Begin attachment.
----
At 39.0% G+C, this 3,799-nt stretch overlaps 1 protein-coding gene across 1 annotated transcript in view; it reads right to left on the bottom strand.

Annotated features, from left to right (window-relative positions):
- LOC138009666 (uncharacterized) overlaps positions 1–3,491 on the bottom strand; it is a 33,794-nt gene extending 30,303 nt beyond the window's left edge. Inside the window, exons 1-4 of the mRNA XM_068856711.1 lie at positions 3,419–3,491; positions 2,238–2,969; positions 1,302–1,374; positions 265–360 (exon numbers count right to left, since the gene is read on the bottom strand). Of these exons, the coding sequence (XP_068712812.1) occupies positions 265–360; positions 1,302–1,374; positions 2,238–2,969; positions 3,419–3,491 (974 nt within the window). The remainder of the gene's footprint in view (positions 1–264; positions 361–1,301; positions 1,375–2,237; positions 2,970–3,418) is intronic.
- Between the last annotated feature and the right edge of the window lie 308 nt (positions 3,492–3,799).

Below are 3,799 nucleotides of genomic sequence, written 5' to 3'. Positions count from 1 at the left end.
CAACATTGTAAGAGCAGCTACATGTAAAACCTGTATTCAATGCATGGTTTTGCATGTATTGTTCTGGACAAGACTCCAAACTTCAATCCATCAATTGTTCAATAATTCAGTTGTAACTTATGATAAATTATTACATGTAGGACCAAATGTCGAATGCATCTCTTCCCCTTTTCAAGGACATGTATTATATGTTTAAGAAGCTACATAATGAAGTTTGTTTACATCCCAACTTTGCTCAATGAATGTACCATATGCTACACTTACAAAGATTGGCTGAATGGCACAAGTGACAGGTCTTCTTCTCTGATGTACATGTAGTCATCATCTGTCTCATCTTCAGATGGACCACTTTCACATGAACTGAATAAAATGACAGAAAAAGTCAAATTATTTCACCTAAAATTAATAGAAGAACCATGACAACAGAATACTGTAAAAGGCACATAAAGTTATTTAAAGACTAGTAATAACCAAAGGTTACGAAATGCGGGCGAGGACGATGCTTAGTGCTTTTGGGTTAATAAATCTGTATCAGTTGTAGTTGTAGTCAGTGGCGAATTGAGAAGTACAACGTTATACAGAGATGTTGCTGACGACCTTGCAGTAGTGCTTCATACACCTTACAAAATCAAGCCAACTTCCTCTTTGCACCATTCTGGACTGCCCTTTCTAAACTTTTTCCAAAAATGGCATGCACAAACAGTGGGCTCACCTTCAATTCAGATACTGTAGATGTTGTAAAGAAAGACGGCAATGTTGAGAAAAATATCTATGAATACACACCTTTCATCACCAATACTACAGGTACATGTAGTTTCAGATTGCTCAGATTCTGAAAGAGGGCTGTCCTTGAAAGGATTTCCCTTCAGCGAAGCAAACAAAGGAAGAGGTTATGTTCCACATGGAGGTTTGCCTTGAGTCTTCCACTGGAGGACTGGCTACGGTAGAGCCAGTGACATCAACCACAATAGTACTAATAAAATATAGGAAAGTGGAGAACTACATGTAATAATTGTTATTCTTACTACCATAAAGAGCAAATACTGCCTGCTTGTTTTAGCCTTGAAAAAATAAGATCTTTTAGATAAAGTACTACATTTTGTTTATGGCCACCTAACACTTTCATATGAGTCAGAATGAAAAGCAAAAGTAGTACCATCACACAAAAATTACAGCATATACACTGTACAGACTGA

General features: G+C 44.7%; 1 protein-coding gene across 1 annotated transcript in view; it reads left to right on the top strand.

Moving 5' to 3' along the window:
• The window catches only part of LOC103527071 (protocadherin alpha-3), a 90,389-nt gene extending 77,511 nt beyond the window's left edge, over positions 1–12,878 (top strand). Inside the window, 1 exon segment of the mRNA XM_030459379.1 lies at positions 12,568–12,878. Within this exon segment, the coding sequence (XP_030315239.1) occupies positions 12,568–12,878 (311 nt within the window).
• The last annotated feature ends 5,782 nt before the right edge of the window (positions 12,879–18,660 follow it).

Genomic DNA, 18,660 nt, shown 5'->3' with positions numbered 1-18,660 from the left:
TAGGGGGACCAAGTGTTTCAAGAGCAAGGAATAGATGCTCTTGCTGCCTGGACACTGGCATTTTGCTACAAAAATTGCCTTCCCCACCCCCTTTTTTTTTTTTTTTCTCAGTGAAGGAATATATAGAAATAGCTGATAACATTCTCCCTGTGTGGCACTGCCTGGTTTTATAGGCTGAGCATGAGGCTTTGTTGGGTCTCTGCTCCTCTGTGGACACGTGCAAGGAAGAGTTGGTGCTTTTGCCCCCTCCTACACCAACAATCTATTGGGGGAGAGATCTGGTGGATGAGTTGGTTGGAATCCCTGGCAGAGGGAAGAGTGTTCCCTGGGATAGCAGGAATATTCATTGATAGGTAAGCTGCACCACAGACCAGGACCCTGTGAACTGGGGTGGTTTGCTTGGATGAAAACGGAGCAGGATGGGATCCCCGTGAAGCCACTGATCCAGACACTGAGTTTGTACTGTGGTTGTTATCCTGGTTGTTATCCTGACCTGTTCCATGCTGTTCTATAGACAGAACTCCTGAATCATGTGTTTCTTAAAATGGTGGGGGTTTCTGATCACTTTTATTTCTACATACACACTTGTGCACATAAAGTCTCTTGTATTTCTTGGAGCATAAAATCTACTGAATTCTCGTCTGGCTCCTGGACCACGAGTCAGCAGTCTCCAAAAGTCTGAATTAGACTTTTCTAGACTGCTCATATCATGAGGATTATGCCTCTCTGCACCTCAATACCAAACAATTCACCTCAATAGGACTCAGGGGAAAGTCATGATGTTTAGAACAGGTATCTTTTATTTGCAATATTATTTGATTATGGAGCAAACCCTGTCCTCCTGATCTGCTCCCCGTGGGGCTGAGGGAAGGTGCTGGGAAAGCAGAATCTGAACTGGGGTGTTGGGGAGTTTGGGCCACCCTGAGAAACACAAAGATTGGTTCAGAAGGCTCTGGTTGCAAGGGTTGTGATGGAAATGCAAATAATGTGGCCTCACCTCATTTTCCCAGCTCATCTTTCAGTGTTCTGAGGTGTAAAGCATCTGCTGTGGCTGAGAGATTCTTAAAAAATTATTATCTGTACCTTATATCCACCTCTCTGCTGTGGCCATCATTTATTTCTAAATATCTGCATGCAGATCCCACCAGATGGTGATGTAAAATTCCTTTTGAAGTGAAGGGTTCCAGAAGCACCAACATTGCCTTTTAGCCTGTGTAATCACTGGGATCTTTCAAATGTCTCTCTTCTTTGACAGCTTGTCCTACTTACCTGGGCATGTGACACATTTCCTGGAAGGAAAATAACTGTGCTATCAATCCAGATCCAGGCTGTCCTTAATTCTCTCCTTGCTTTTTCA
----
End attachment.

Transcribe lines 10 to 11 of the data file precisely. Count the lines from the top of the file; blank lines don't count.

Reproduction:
• The last annotated feature ends 5,782 nt before the right edge of the window (positions 12,879–18,660 follow it).

Genomic DNA, 18,660 nt, shown 5'->3' with positions numbered 1-18,660 from the left: